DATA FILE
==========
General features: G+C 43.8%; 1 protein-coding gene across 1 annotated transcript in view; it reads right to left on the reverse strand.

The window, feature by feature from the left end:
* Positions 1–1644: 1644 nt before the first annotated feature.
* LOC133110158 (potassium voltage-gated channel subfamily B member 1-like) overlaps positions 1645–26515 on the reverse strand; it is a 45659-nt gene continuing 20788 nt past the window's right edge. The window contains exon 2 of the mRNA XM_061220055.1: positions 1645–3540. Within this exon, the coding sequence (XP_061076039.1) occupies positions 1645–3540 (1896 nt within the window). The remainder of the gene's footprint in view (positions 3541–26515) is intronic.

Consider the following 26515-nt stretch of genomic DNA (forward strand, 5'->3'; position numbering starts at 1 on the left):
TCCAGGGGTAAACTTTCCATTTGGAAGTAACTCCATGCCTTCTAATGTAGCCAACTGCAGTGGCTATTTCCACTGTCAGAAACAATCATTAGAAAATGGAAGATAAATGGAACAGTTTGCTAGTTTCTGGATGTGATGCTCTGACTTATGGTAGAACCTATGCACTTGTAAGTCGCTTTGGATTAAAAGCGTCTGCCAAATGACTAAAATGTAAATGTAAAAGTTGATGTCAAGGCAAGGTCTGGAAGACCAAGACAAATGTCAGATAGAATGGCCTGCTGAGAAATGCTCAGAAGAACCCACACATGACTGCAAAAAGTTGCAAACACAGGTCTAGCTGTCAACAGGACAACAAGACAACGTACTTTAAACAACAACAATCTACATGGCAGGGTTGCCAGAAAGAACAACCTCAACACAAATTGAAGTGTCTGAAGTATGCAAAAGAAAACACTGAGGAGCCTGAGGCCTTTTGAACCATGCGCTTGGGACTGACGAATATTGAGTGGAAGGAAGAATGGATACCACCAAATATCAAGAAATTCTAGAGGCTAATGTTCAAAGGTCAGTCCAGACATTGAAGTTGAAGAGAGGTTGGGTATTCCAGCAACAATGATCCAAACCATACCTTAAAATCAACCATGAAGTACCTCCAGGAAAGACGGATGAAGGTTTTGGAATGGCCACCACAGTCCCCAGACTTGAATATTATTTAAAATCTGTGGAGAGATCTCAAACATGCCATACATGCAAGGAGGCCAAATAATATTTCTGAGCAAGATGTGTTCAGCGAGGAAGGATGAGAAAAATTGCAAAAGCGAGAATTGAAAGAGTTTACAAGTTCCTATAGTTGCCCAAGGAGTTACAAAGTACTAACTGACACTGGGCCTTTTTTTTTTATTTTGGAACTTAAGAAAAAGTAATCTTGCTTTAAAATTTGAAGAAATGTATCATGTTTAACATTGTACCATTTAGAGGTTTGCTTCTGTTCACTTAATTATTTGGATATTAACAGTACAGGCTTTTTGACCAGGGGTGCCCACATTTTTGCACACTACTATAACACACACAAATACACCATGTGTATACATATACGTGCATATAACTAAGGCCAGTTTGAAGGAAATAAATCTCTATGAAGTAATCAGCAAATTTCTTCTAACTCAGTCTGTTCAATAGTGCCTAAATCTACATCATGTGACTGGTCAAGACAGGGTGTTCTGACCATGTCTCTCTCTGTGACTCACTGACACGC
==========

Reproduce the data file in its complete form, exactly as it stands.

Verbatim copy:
General features: G+C 43.8%; 1 protein-coding gene across 1 annotated transcript in view; it reads right to left on the reverse strand.

The window, feature by feature from the left end:
* Positions 1–1644: 1644 nt before the first annotated feature.
* LOC133110158 (potassium voltage-gated channel subfamily B member 1-like) overlaps positions 1645–26515 on the reverse strand; it is a 45659-nt gene continuing 20788 nt past the window's right edge. The window contains exon 2 of the mRNA XM_061220055.1: positions 1645–3540. Within this exon, the coding sequence (XP_061076039.1) occupies positions 1645–3540 (1896 nt within the window). The remainder of the gene's footprint in view (positions 3541–26515) is intronic.

Consider the following 26515-nt stretch of genomic DNA (forward strand, 5'->3'; position numbering starts at 1 on the left):
TCCAGGGGTAAACTTTCCATTTGGAAGTAACTCCATGCCTTCTAATGTAGCCAACTGCAGTGGCTATTTCCACTGTCAGAAACAATCATTAGAAAATGGAAGATAAATGGAACAGTTTGCTAGTTTCTGGATGTGATGCTCTGACTTATGGTAGAACCTATGCACTTGTAAGTCGCTTTGGATTAAAAGCGTCTGCCAAATGACTAAAATGTAAATGTAAAAGTTGATGTCAAGGCAAGGTCTGGAAGACCAAGACAAATGTCAGATAGAATGGCCTGCTGAGAAATGCTCAGAAGAACCCACACATGACTGCAAAAAGTTGCAAACACAGGTCTAGCTGTCAACAGGACAACAAGACAACGTACTTTAAACAACAACAATCTACATGGCAGGGTTGCCAGAAAGAACAACCTCAACACAAATTGAAGTGTCTGAAGTATGCAAAAGAAAACACTGAGGAGCCTGAGGCCTTTTGAACCATGCGCTTGGGACTGACGAATATTGAGTGGAAGGAAGAATGGATACCACCAAATATCAAGAAATTCTAGAGGCTAATGTTCAAAGGTCAGTCCAGACATTGAAGTTGAAGAGAGGTTGGGTATTCCAGCAACAATGATCCAAACCATACCTTAAAATCAACCATGAAGTACCTCCAGGAAAGACGGATGAAGGTTTTGGAATGGCCACCACAGTCCCCAGACTTGAATATTATTTAAAATCTGTGGAGAGATCTCAAACATGCCATACATGCAAGGAGGCCAAATAATATTTCTGAGCAAGATGTGTTCAGCGAGGAAGGATGAGAAAAATTGCAAAAGCGAGAATTGAAAGAGTTTACAAGTTCCTATAGTTGCCCAAGGAGTTACAAAGTACTAACTGACACTGGGCCTTTTTTTTTTATTTTGGAACTTAAGAAAAAGTAATCTTGCTTTAAAATTTGAAGAAATGTATCATGTTTAACATTGTACCATTTAGAGGTTTGCTTCTGTTCACTTAATTATTTGGATATTAACAGTACAGGCTTTTTGACCAGGGGTGCCCACATTTTTGCACACTACTATAACACACACAAATACACCATGTGTATACATATACGTGCATATAACTAAGGCCAGTTTGAAGGAAATAAATCTCTATGAAGTAATCAGCAAATTTCTTCTAACTCAGTCTGTTCAATAGTGCCTAAATCTACATCATGTGACTGGTCAAGACAGGGTGTTCTGACCATGTCTCTCTCTGTGACTCACTGACACGC